Thursday, October 1, 2009

Hank-y panky

You saw the movie Memento, right? Fantastic film: I highly recommend it. For those who haven't seen it, the premise is that the main character is trying to solve the mystery of his wife's murder but he suffers from short-term memory loss.

Now, did you see the new Kelsey Grammer sitcom Hank on Wednesday? It is horrible. How bad? This afternoon I watched the pilot before my screenwriting class. In class today we watched Deliverance. There were more genuine laughs during that movie than during the 23 minutes I suffered through Hank.

What does Memento have to do with this?

Well, from what I could gather from the bad acting and clunky story (it is a pilot episode after all), Kelsey Grammer's character is perpetually a fish out of water. But not in the sense that the Beverly Hillbillies were fish out water -- they eventually adapted to their environment in certain ways. I mean that each scene revolved around Hank being discombobulated by the conditions of the scene. I think that could be an interesting concept, but that is not the premise of the show.

The premise is that Hank was ousted from the board of directors of some downsized New York company. For whatever reason he did not get a golden parachute, did not liquidate any of his assets, and for some reason is not able to get another job in the city. As a result he has to move his family down to Virginia near his brother. Sure, why not?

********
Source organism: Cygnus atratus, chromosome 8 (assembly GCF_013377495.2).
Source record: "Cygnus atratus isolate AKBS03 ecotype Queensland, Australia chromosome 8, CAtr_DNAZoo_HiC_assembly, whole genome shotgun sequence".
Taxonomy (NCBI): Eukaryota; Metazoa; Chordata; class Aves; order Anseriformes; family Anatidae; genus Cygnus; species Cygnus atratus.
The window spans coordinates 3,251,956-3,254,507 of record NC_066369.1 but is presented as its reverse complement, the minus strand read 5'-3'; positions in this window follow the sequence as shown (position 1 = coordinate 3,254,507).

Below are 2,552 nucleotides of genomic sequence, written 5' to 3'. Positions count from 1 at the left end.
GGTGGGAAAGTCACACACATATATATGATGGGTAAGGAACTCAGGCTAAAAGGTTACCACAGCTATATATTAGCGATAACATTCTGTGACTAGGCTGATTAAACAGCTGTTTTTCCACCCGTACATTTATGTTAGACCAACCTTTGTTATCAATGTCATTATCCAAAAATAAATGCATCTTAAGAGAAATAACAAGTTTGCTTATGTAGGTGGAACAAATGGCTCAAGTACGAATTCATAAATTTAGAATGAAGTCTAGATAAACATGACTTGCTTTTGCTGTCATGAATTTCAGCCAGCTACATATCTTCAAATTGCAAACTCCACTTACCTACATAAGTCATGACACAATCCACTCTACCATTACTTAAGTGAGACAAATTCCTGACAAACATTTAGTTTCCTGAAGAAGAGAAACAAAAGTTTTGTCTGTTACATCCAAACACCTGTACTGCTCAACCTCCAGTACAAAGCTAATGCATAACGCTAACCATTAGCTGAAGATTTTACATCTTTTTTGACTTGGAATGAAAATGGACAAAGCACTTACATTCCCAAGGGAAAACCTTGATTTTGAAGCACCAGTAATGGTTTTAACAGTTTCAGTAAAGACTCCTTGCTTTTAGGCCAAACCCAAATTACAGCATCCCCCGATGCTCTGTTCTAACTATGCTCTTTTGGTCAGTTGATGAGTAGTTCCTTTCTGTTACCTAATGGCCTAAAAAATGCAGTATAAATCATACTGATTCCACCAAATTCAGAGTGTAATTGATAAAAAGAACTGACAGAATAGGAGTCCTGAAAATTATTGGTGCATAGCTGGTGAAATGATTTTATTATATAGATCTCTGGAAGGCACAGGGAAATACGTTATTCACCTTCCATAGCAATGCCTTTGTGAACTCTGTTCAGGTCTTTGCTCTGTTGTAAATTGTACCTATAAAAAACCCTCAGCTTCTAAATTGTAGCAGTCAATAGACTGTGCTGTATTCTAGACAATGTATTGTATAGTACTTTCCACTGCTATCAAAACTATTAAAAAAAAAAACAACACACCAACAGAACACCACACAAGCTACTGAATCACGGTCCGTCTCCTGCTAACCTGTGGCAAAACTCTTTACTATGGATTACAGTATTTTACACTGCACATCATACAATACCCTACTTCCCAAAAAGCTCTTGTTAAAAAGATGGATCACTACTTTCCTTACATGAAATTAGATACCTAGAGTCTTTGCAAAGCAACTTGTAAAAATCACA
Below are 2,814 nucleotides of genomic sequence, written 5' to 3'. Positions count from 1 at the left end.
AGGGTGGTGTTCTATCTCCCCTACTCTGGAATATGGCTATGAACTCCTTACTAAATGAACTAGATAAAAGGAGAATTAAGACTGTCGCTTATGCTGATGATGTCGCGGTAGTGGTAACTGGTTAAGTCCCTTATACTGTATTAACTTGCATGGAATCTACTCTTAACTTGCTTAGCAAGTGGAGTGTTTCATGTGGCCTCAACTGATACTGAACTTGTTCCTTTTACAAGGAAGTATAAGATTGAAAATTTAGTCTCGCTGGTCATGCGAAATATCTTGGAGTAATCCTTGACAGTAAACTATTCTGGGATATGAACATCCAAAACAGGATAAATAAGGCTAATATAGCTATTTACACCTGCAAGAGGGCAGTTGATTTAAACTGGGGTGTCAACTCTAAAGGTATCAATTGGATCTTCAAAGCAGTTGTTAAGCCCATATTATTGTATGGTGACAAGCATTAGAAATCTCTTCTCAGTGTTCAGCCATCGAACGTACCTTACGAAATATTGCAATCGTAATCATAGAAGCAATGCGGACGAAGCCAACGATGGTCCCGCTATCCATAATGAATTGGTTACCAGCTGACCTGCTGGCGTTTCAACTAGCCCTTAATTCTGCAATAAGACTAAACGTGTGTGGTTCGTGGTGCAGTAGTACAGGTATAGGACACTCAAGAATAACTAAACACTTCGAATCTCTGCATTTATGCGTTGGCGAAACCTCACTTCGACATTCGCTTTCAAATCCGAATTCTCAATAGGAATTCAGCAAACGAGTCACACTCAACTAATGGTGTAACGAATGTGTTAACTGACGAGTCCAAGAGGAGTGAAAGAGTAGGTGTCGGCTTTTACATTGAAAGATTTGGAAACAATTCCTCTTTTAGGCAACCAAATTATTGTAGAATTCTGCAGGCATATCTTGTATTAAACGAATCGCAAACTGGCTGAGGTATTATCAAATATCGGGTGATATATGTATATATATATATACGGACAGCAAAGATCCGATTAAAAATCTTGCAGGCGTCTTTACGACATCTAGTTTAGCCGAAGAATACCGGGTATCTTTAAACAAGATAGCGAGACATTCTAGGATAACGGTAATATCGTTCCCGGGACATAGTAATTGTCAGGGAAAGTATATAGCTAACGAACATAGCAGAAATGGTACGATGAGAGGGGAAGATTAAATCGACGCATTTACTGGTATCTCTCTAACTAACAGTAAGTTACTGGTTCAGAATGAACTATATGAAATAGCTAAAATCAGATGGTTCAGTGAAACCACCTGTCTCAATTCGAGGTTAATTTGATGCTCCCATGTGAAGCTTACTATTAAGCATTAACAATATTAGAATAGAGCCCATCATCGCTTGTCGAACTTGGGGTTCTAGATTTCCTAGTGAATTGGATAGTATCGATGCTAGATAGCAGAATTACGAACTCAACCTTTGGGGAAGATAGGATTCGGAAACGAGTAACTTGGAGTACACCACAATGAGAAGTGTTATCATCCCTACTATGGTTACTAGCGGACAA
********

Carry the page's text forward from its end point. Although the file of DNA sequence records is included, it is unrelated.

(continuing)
The thing is, Hank is only able to function in a corporate board room setting. For example, he instructs his wife to keep minutes at a family meeting. You know, The Simpsons stopped doing family meetings because none of the writers' families ever did family meetings and it seemed contrived. The family on this show felt the meeting was contrived and the (insane) laugh track makes the entire scene feel contrived.

The problems don't stop there. Due to their king size bed not fitting in the stairwell, Hank and his wife are stuck in a fire engine bed for the time being (yeah, I know). There were so many things that were just unsettling in this scene. First, there is zero chemistry between Hank and his wife. His complaint in the close quarters: "You're breathing on me." Unless halitosis or fire is involved, I don't think that is generally considered a bad thing, particularly if it is your spouse. Hank's wife (sorry, I don't remember her name and I am not watching it again) is also wearing earrings and what looks like a day-to-evening ensemble from Project Runway. As I tried to puzzle my way through the weird wardrobe selection, the couple spontaneously engages in a fit of passion. No organic catalyst whatsoever.

One of my friends in my program is doing a TV research project related to laugh tracks. I mentioned this show and he asked me how many episodes I think it will last. My answer: already at least half an episode longer than it should have. If only this could be erased from my short term memory.

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